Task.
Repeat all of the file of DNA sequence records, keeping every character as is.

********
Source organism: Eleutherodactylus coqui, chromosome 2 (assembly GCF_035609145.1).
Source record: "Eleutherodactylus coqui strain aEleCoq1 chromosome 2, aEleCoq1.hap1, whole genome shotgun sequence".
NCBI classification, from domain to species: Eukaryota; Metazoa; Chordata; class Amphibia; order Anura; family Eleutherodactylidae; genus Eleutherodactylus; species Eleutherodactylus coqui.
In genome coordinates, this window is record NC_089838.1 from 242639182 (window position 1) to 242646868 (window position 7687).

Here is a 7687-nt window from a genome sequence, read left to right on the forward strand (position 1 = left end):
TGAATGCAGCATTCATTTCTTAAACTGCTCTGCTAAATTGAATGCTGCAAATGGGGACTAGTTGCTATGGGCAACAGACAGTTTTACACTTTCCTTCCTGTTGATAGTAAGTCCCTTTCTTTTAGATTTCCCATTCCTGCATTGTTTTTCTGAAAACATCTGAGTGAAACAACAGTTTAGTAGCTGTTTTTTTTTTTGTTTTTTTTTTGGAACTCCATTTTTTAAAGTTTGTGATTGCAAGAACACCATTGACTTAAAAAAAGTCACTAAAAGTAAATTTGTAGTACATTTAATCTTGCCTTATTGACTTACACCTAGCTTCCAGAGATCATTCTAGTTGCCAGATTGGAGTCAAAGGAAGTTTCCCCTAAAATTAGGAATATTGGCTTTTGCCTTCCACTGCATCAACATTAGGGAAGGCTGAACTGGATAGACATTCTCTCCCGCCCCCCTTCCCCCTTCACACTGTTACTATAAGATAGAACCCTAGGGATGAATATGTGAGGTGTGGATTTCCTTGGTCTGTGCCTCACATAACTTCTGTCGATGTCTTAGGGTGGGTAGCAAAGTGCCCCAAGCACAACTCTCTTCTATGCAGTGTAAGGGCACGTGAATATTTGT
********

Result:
Source organism: Eleutherodactylus coqui, chromosome 2 (assembly GCF_035609145.1).
Source record: "Eleutherodactylus coqui strain aEleCoq1 chromosome 2, aEleCoq1.hap1, whole genome shotgun sequence".
NCBI classification, from domain to species: Eukaryota; Metazoa; Chordata; class Amphibia; order Anura; family Eleutherodactylidae; genus Eleutherodactylus; species Eleutherodactylus coqui.
In genome coordinates, this window is record NC_089838.1 from 242639182 (window position 1) to 242646868 (window position 7687).

Here is a 7687-nt window from a genome sequence, read left to right on the forward strand (position 1 = left end):
TGAATGCAGCATTCATTTCTTAAACTGCTCTGCTAAATTGAATGCTGCAAATGGGGACTAGTTGCTATGGGCAACAGACAGTTTTACACTTTCCTTCCTGTTGATAGTAAGTCCCTTTCTTTTAGATTTCCCATTCCTGCATTGTTTTTCTGAAAACATCTGAGTGAAACAACAGTTTAGTAGCTGTTTTTTTTTTTGTTTTTTTTTTGGAACTCCATTTTTTAAAGTTTGTGATTGCAAGAACACCATTGACTTAAAAAAAGTCACTAAAAGTAAATTTGTAGTACATTTAATCTTGCCTTATTGACTTACACCTAGCTTCCAGAGATCATTCTAGTTGCCAGATTGGAGTCAAAGGAAGTTTCCCCTAAAATTAGGAATATTGGCTTTTGCCTTCCACTGCATCAACATTAGGGAAGGCTGAACTGGATAGACATTCTCTCCCGCCCCCCTTCCCCCTTCACACTGTTACTATAAGATAGAACCCTAGGGATGAATATGTGAGGTGTGGATTTCCTTGGTCTGTGCCTCACATAACTTCTGTCGATGTCTTAGGGTGGGTAGCAAAGTGCCCCAAGCACAACTCTCTTCTATGCAGTGTAAGGGCACGTGAATATTTGT